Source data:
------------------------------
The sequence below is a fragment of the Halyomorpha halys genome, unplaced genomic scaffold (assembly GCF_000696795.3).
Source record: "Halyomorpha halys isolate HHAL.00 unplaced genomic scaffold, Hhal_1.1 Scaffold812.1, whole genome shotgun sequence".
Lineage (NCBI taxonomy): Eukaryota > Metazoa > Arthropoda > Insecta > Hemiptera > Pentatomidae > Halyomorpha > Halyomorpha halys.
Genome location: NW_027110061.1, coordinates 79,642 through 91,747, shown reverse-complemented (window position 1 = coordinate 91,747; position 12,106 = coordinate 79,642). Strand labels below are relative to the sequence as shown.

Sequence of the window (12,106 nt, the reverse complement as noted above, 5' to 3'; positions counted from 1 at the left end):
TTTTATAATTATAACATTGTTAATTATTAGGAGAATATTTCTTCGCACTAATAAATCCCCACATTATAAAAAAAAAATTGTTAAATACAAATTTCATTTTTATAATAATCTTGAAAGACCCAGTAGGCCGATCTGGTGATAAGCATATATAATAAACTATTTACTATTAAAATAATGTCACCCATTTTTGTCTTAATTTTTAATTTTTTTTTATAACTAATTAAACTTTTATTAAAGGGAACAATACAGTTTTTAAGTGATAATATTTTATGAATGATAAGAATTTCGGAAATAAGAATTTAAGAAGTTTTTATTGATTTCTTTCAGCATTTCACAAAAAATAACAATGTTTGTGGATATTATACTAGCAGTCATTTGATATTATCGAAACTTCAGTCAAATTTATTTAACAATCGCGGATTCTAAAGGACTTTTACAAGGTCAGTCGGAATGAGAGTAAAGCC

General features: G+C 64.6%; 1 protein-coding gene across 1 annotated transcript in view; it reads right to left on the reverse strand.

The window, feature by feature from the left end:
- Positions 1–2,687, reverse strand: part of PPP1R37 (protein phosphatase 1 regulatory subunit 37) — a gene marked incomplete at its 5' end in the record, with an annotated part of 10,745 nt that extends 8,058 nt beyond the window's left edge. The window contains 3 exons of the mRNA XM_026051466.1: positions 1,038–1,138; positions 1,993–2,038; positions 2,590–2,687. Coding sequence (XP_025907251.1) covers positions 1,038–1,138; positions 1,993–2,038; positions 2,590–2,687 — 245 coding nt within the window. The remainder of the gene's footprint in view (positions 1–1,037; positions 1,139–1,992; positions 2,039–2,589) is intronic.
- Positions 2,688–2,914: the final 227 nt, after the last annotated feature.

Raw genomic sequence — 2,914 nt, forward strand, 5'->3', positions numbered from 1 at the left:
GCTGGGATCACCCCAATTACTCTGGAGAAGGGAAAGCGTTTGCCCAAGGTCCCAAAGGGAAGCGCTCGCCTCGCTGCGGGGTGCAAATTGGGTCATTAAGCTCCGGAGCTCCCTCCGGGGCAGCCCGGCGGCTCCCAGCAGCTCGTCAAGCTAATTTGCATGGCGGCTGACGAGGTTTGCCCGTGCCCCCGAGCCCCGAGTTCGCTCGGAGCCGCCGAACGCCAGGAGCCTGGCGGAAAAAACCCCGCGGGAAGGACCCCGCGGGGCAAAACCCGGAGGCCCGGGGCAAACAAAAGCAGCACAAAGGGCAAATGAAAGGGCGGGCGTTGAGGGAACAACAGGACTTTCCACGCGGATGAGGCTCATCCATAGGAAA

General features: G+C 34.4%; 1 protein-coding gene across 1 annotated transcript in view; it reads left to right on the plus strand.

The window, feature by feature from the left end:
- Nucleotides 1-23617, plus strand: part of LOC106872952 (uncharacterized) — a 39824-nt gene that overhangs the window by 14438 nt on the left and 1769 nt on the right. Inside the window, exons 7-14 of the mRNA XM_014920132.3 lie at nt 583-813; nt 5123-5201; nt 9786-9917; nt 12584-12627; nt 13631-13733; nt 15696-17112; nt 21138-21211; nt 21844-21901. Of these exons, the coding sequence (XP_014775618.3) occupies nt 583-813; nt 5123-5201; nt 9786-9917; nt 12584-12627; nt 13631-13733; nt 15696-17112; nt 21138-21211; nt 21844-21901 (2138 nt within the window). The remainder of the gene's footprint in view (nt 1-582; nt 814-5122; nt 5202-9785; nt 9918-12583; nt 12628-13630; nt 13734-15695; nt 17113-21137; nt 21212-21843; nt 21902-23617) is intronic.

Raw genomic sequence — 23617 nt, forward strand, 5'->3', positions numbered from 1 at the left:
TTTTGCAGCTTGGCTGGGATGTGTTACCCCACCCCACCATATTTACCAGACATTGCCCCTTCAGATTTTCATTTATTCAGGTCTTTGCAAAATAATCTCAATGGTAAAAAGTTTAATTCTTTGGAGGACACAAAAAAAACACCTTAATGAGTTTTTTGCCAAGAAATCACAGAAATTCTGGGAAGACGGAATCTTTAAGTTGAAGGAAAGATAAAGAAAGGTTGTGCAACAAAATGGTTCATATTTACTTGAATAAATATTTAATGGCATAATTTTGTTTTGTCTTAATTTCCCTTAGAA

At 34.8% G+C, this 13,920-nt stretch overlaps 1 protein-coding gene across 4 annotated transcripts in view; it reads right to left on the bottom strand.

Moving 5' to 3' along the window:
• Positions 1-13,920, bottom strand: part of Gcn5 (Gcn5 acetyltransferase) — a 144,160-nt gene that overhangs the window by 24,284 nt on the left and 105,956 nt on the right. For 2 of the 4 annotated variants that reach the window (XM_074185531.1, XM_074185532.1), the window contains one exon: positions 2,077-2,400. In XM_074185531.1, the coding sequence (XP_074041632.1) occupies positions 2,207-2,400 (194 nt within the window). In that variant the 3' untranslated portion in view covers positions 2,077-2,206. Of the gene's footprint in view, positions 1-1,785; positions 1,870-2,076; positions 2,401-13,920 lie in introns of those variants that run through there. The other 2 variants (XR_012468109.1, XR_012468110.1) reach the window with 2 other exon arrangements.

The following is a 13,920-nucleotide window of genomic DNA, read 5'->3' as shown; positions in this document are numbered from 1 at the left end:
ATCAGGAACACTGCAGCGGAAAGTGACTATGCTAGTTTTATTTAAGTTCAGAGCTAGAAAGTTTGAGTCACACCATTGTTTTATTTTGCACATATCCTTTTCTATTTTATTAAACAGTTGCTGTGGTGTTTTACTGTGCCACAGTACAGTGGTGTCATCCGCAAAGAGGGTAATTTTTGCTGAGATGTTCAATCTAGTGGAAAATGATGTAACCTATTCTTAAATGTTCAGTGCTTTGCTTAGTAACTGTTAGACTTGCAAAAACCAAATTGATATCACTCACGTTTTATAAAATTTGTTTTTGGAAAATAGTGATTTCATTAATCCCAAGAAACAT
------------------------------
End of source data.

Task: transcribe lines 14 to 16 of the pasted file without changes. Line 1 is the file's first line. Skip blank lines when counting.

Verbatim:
The window, feature by feature from the left end:
- Nucleotides 1-23617, plus strand: part of LOC106872952 (uncharacterized) — a 39824-nt gene that overhangs the window by 14438 nt on the left and 1769 nt on the right. Inside the window, exons 7-14 of the mRNA XM_014920132.3 lie at nt 583-813; nt 5123-5201; nt 9786-9917; nt 12584-12627; nt 13631-13733; nt 15696-17112; nt 21138-21211; nt 21844-21901. Of these exons, the coding sequence (XP_014775618.3) occupies nt 583-813; nt 5123-5201; nt 9786-9917; nt 12584-12627; nt 13631-13733; nt 15696-17112; nt 21138-21211; nt 21844-21901 (2138 nt within the window). The remainder of the gene's footprint in view (nt 1-582; nt 814-5122; nt 5202-9785; nt 9918-12583; nt 12628-13630; nt 13734-15695; nt 17113-21137; nt 21212-21843; nt 21902-23617) is intronic.

Raw genomic sequence — 23617 nt, forward strand, 5'->3', positions numbered from 1 at the left: